The homeland of the Holstein breed in Europe. The most important historical development of this breed occurred about 2000 years ago in the region now known as the Netherlands, and more specifically in the two northern provinces of Friesland and Northern Holland that are located at either side of Zuider Zee. The original race was the black and white animals of Batavians and Friesians who are the migrant Europeans settled in the Rhine Delta about 2000 years ago. For many years, the Holsteins have been bred and thoroughly selected to obtain the animals that benefit most from the grass, which is the most abundant resource in the field. As a result of the hybridization of these animals, a black-and-white dairy cow with high efficiency and productivity was engendered.
Holsteins quickly attracted attention with their distinctive color marks and exclusive milk production. Holsteins are big cattle with black-white or red-white color patterns.
A healthy Holstein calf weighs 40 kg or more at birth. A mature Holstein cow weighs about 680 kg.
Holstein heifers can get pregnant at 15 months of age when they reach a weight of about 360 kg. It is preferred that Holstein females first calve at 24 to 27 months of age. Holstein pregnancy lasts for nearly nine months.
Some cows can live rather long, while a Holstein's normal productive life is six years.
In 1987, the average production rate for all Holsteins registered in the official US production test programs was 7896 kg milk, 286 kg milk fat and 249 kg protein.
Interest in the hornless breeds in dairy cattle is growing. All breeds have some (natural) hornless cattle. Some of the Red & White breeders paid special attention to breeding hornless cattle. A large number of hornless fathers of both red and quasi-red are on trial right now.
Holsteins have the highest milk production in the world. It has the ability to achieve a unique genetic linked achievement without a biological ceiling. Genetic developments between 1 and 2 percent per year are completely realistic.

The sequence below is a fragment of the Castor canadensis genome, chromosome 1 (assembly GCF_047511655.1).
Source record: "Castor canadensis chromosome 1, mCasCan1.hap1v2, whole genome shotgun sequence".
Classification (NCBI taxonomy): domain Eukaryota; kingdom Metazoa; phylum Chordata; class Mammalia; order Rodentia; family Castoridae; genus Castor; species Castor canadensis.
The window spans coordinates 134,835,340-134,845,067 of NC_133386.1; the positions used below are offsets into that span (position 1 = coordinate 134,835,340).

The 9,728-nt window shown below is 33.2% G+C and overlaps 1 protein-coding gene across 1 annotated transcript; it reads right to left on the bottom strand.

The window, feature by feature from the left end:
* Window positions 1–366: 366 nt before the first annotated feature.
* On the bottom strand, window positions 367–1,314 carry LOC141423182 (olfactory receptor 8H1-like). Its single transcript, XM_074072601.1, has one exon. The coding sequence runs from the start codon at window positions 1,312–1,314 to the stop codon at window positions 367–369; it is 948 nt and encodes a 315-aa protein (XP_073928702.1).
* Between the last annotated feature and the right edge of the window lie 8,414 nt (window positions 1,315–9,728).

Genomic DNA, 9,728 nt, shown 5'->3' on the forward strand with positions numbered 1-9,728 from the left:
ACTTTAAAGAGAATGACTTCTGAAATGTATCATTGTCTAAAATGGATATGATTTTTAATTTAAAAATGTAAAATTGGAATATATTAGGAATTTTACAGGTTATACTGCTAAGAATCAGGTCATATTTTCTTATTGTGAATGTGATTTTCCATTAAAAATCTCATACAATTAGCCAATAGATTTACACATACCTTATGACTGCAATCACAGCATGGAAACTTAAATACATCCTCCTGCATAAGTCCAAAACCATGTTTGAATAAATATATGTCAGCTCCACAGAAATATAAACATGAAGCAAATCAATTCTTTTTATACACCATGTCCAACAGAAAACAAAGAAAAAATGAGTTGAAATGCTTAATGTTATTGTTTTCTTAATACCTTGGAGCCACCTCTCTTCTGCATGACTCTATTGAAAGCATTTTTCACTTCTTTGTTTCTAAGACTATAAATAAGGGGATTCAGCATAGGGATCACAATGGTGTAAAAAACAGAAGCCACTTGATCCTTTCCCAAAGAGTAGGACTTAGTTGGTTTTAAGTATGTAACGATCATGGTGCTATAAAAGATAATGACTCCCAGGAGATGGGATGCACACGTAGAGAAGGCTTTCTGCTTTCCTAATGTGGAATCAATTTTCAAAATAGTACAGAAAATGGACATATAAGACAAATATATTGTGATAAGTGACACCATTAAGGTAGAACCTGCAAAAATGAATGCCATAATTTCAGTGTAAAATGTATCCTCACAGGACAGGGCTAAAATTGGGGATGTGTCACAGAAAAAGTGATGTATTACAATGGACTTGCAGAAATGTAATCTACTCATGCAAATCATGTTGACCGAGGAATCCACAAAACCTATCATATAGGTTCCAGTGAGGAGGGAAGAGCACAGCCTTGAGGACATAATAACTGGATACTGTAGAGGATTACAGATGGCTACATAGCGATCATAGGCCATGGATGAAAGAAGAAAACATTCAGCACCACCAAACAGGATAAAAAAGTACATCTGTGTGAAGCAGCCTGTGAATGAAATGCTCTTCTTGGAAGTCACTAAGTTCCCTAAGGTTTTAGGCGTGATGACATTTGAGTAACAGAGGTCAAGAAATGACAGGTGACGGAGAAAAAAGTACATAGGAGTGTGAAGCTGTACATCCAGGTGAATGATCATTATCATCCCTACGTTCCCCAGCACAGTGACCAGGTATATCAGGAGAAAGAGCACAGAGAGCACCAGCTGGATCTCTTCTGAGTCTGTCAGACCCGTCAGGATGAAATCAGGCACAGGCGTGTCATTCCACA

They adapt to all management and usage systems. They can be bred in the barn and are equally suitable for meadows. They can be cared for in meadows or in mixed farming systems by grazing twice a year or feeding in the barn during the year. It is not important whether they are held in high or low elevation areas. Holsteins are rather suitable not only for low-cost agricultural systems but also as dairy industry cows in dense agriculture requiring cowsheds.
However, Holsteins are not resistant to heat and diseases in difficult agricultural-ecological areas when compared to natural breeds. Their response to these conditions is in the form of decreasing production capacity. It has been learned through experience that they exhibit different adaptation skills that should be paid attention from the technical point of view during the reproduction period. In the case of hybridization with natural races, calves show higher heat tolerance and higher production figures than in the case of hybridization with other culture breeds.
Holsteins produce spry calves distinguished by rapid growth, early maturation, and easy care. They don't have fertility problems if they have cared well.
They are benign, easy to manage and can be cared for in the barn without any problems. They are also animals living in herds, which cannot live alone, and are resistant to stress.
Holsteins are more than just a dairy breed. These animals also contribute to meat supply worldwide, with a high growth rate in the fattening sector, they produce fine fiber meat. Especially in the dairy production industries, they are hybridized with meat breeds for a better quality beef.
Holsteins which yield the best production by milking twice a day can produce 30.805 kg of milk in 365 days. Unparalleled production, more revenues in terms of feed costs, unique genetic value and adaptation to a wide range of environmental conditions. The evidence of such a credible genetic superiority has created an active export market for Holstein genetics.